Why Big Tech’s Data Collection Should Concern You

What’s this about?

A story in Fortune highlights that some of the world’s largest tech companies are involved in legal fights worldwide to keep user data private.

The concern: A group of tech companies led by AppleGoogle, and Facebook issued a letter to the Australian government asking it to rethink a recent law passed that will make it easier for law enforcement to force tech companies to hand over user data. This is one of many legal cases worldwide that these companies, which collect massive amounts of data on all of us, are involved in. The legislative landscape is heating up over how much access to user information government officials should have. Meanwhile, many people have no idea how much data these companies are collecting on us.

Why should I care about what big tech is doing with my data?

  1. The average person has little or no idea what personal or sensitive data tech giants like Google and Facebook are collecting.
  2. How this data can be used – and who can have access to it – is unknown and can have negative consequences that are yet to be seen.

These are some of the potential ways privacy advocates say our data could be used against us:

  • Laws could pave the way to a mandatory “backdoor” into devices that could give governments easy access to user information. These backdoors create an additional access point that can be exploited by hackers and criminals. This is currently being pushed by the U.S Attorney General.
  • Your web searches, location history, and countless other kinds of data could be used against you in a lawsuit and in court.
  • The online prices of items you purchase may be adjusted depending on what big tech knows about your income. You could pay more than your neighbor for certain good and services. 
  • Governments could create social profiles on citizens. China is already using data to create a social score for citizens that in some cases, prohibit them from traveling or doing other activities.

What are big tech companies collecting for data? 


The Washington Post lists 98 data points that Facebook collects about each of its users for ad targeting. But it goes beyond that. Ever received a friend suggestion on Facebook and wondered how the network knows that there’s any connection in your life to that person? That’s because in addition to your connections and interests, Facebook’s “shadow profile” practice reaches beyond our use on the site. Many users are unaware of how much the social network knows about users’ lives and connections OUTSIDE of Facebook because shadow-profile connections happen inside an algorithmic black box.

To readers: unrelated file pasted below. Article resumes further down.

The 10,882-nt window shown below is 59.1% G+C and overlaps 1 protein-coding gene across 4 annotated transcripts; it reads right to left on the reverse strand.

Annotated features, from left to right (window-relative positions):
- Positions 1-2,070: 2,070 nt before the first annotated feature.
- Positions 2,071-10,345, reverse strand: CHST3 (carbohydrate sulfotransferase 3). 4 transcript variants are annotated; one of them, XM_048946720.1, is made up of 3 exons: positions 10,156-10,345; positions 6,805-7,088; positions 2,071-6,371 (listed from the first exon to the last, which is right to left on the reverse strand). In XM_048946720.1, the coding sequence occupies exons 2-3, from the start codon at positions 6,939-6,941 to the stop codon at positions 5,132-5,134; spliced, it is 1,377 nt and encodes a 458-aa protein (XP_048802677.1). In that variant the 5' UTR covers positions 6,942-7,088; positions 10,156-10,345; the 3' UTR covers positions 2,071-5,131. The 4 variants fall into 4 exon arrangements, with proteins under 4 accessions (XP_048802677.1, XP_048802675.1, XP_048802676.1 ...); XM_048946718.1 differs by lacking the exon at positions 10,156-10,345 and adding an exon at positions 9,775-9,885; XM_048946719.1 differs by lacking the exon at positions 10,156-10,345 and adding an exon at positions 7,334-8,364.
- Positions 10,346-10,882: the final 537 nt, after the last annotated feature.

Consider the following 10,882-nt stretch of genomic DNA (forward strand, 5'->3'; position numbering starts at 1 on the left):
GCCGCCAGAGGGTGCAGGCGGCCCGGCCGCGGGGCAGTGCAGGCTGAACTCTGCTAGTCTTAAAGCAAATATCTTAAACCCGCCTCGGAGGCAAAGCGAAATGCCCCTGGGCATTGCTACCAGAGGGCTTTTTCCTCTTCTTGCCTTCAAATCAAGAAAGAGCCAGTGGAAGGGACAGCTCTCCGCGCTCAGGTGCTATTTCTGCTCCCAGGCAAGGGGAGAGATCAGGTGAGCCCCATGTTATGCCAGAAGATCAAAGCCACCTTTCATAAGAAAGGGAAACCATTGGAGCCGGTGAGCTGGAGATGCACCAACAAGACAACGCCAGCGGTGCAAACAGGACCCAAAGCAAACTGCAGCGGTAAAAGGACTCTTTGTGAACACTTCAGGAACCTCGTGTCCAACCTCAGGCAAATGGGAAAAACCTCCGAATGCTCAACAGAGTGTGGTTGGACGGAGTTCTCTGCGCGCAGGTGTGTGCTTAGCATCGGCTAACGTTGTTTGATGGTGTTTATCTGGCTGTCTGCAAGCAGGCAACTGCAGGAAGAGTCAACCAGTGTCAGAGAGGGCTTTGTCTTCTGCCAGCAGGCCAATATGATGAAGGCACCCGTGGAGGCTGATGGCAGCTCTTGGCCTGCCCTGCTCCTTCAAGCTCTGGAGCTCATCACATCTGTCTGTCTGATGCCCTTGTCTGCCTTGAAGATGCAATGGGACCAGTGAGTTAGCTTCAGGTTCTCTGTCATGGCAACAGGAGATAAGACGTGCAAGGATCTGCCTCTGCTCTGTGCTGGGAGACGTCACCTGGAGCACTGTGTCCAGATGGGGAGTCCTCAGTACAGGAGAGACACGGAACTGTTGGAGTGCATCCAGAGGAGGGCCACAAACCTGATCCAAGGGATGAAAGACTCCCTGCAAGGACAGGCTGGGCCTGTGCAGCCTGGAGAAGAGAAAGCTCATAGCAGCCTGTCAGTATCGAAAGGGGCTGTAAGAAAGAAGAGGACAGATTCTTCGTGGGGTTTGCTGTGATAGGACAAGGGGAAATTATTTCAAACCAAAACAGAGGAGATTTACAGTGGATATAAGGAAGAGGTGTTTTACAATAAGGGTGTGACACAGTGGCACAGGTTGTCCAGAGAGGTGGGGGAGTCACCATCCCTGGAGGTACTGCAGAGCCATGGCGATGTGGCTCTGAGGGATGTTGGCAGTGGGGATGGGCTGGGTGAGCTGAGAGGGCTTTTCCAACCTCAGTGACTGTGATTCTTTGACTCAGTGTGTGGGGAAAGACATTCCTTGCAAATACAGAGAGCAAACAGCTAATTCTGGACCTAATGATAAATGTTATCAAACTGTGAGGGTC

Facebook has also been caught mining users’ data without their consent, uploading contact information from users, and listening to voice recordings between Messenger users.

Facebook is not clear on how it works, but privacy advocates caution that the data mining Facebook is doing is too deep and far too overreaching.


If you have location tracking turned on, Google continuously tracks your location from your devices. Google also stores search history across all your devices so even if you delete your search history and phone history on one device, it may still have data saved from other devices. 

Google has also provided law enforcement with data tied to location history for investigative purposes.

Google creates advertisement profiles, based on your data and information, such as your location, gender, age, hobbies, career, interests, relationship status, possible weight and income. 

It knows all the apps you use, how often you use them, where you use them, and who you’re interacting with on those apps. Google stores all of your YouTube history, so they probably know whether you’re going to be a parent soon, if you’re a conservative, if you’re a progressive, if you’re Jewish, Christian, or Muslim, if you’re feeling depressed or suicidal, if you’re suffering from anorexia (these are just examples).


On its website, Apple notes that it collects less data about us than the other big tech companies and the data it does collect is scrambled it so the data isn’t identifiable . Additionally, it says it keeps most of the data, encrypted, on our devices, as opposed to Apple servers, so it’s only accessible via your passcode. 

But while Apple claims to have a different view and approach to privacy, our Apple devices still collect a lot of information from services such as the GPS, Siri, and the iCloud account . Apple says it doesn’t share that info with outside companies. It does, however, allow advertisers to target users based on their history in the App Store and News app. 

The company does admit that it freely collects information about what music we listen to, what movies, books and apps we download, which is “aggregated” and used to help Apple make recommendations. Apple says it doesn’t share this information with outside companies and notes that the collected information is anonymized.

The Takeaways

The data these big tech giants collect is deep, massive, and we’re in the dark as to how much info is collected and how it is (or will be) used. The access to this information law enforcement and government officials want is still undetermined and has the potential to cause harm to individuals.

Our recommendations

While we don’t know whether the big tech companies will eventually agree to the demands of the government and regulators, it’s good practice to limit the data these companies are collecting.

Make sure you’re aware of what settings you have turned on that could give your information away. This could be location settings, personalization settings and even advertising settings that explicitly tell you what information is being shared with advertisers. If you take a first step and limit this collection, it’s a good start towards better privacy.

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